Author: Laxman Papineni
When was the first time you hopped on an Uber? Chances are that you did so after a friend recommended its services. It’s true that we all tend to highly value a recommendation when it comes from friends or acquaintances.
A lot has changed since the first Software-as-a-Service (SaaS) venture came into being, and if we go by its growing popularity and acceptability, one can clearly say that this industry is on a roll. Though there are various sales and marketing tactics that may have sprinted its growth, referral marketing is the one that stands out.
A study done at Manchester Business School on word-of-mouth marketing (aka referral marketing) establishes its history and cites unique examples going back to the times of Aristotle. And while the marketing landscape has changed drastically over time, referral marketing still resonates with marketers. Though the Manchester study was done in 1998, a more recent global study conducted by Nielsen affirms the power of referral marketing: word-of-mouth recommendations from friends and family, often referred to as earned advertising, are still the most influential, as 84% of global respondents across 58 countries to the Nielsen online survey said this source was the most trustworthy.
The online revolution witnessed the birth of a new age of entrepreneurs bursting with innovative business ideas, which included the demand and acceptance of SaaS products. SaaS gained popularity because it provided unique platforms for both businesses and users to plug-and-play into their existing environments. Considering that most of these ideas bloomed at an early stage start-up, they faced three key challenges:
1) Consistent customer acquisition
3) Customer growth
Entrepreneurs needed a strategy that would help them overcome these obstacles, without spending too much of their revenue. That’s when Dropbox (a SaaS product) made news by using referral marketing to scale its business. Though Dropbox’s approach was simple, it was well ahead of the times. That’s because no one could ever imagine that tactics such as sign-up-driven pages, refer-a-friend, or bringing in unique referral links could help a business model to strike a cord with users. As a result, Dropbox today has millions of users and is estimated at a whopping $10 billion.
Today, it’s not surprising to see that many SaaS ventures have found this extremely useful and have adopted this strategy as a part of their marketing. Referral marketing has found its way into the mainstream again.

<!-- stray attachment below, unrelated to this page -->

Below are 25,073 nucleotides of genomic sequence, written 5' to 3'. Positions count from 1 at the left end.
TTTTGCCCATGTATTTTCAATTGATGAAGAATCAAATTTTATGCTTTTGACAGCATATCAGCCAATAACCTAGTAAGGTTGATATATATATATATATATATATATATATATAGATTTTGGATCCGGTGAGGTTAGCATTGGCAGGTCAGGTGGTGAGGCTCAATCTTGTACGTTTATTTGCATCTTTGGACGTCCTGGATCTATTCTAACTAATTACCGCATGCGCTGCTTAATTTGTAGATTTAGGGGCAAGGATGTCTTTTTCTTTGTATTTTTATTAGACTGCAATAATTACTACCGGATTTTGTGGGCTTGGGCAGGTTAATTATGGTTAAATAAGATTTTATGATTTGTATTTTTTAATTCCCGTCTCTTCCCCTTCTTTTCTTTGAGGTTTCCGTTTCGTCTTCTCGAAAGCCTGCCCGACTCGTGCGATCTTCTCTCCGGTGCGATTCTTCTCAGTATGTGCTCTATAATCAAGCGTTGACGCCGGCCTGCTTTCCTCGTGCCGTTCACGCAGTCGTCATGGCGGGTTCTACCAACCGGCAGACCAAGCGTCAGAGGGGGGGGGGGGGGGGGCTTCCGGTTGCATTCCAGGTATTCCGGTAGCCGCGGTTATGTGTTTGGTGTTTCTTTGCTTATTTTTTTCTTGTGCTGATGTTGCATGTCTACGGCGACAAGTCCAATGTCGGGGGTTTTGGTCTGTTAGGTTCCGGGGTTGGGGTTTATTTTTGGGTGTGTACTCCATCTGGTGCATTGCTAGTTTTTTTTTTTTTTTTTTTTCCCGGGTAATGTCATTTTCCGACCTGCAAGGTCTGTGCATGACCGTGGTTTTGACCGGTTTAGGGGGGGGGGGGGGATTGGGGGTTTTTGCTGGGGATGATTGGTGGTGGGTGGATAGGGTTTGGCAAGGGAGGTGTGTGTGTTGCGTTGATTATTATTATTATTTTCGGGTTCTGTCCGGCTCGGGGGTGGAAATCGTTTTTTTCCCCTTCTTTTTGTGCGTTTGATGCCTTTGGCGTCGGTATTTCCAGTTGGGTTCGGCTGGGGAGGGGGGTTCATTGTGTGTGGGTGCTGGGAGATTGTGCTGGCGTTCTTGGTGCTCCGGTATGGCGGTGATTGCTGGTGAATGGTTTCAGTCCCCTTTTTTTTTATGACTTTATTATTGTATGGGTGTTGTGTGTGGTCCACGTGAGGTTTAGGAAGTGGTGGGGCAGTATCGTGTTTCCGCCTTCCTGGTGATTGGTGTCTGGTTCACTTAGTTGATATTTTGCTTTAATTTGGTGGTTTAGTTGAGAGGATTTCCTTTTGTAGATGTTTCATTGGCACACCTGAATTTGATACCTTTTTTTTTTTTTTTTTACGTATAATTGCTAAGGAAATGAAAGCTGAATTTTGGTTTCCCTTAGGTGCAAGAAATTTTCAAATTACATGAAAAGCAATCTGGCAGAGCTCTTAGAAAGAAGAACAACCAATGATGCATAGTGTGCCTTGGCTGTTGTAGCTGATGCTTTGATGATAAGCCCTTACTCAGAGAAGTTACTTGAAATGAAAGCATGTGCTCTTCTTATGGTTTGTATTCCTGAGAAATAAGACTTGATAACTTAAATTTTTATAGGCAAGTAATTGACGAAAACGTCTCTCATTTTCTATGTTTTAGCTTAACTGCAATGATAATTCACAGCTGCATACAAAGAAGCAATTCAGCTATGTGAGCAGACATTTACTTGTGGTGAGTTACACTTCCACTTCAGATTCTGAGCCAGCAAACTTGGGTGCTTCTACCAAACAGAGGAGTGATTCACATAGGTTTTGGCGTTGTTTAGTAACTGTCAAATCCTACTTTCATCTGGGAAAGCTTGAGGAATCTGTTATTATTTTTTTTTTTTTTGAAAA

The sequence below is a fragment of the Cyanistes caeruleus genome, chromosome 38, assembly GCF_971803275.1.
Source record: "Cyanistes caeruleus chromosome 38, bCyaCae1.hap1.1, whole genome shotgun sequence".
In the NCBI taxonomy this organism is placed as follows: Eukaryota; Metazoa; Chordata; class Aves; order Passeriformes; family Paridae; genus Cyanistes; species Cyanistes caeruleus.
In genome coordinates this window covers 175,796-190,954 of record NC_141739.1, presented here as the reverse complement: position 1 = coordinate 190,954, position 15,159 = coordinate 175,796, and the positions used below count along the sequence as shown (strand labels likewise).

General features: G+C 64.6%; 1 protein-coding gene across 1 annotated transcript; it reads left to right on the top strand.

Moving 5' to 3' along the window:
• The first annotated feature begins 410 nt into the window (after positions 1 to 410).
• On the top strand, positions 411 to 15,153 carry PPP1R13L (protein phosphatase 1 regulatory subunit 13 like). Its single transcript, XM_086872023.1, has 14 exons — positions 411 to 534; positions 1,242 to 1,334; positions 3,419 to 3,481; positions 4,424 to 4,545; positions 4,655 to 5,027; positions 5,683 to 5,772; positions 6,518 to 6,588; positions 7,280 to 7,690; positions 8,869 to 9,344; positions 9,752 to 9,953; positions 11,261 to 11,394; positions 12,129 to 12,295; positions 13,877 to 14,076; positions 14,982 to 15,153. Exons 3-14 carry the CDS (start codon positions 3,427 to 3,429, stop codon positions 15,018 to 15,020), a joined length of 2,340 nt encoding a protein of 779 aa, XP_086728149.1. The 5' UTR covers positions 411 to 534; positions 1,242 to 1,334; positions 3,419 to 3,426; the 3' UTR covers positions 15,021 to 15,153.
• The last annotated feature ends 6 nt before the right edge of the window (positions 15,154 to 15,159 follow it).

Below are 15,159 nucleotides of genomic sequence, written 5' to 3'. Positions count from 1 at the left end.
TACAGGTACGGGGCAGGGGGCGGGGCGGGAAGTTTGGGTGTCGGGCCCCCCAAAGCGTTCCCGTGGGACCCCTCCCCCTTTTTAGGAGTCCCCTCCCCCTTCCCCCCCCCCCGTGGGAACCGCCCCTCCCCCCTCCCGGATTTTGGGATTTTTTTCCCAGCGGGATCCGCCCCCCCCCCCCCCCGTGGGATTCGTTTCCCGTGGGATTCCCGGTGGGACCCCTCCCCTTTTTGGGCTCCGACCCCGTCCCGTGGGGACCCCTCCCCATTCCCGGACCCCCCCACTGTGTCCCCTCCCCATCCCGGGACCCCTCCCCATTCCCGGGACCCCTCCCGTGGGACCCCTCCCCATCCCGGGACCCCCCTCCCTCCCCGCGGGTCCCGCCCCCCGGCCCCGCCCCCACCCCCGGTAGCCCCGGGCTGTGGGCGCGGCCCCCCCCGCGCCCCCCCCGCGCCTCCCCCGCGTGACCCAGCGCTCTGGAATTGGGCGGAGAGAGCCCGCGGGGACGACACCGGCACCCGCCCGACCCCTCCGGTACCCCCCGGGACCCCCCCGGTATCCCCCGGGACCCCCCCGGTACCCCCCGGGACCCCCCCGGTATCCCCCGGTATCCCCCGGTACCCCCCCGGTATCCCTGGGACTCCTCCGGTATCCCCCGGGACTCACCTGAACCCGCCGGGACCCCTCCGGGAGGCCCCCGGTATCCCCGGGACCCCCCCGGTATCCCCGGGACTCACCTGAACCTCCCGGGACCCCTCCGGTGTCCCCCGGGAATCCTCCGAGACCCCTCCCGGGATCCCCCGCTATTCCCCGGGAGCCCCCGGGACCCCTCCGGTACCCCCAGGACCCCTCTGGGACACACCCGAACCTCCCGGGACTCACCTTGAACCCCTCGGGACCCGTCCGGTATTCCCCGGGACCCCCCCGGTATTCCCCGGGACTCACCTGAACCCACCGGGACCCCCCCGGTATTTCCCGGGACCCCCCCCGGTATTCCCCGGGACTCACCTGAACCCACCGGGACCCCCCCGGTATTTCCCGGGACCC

Before we dig deep into the science of referral marketing and how SaaS products benefit from it, it’s important to understand the difference between referral and affiliate marketing, which are often confused. Referral marketing is simply a request of an existing user to tap their network (by referring their product or service to a friend or acquaintance), and it may not always involve a monetary benefit. On the other hand, affiliate marketing is motivated purely by financial and business incentives.
Because referral marketing offers many benefits and is more adaptable, it is seen as a more advantageous strategy to deploy. But before you plan to initiate a referral marketing strategy, it’s best to analyze the various techniques that can be put into action. Here are a few techniques and examples for you to consider:
The most common way to acquire customers is through a ‘one-way’ referral marketing technique. This technique asks existing users to refer the product/service to their friends and acquaintances in exchange for some type of benefit.
For example, this approach was adopted by Yesware, a SaaS product that offers a sales productivity suite comprising of email tracking, analytics, and other features. Launched in 2010, Yesware owes its revenue margin to its successful referral program. The Yesware referral model offers its users a convenient way to refer, by providing an auto-filled message. Users can invite multiple friends and then earn points for referral. They can then redeem their points by choosing either a t-shirt (6,000 points) or an Amazon gift card (12,000 points).
This technique is based on the concept of viral loop, which offers businesses a cheap and easy way of gaining more customers. The logic behind this technique is pretty simple considering that most new customers would also continue the same process and gain from it.
When considering this technique, it’s important to remember that not every user is interested in referring a product/service. This can be attributed to a number of factors, but to optimize for success, be sure to have a simple process for referral.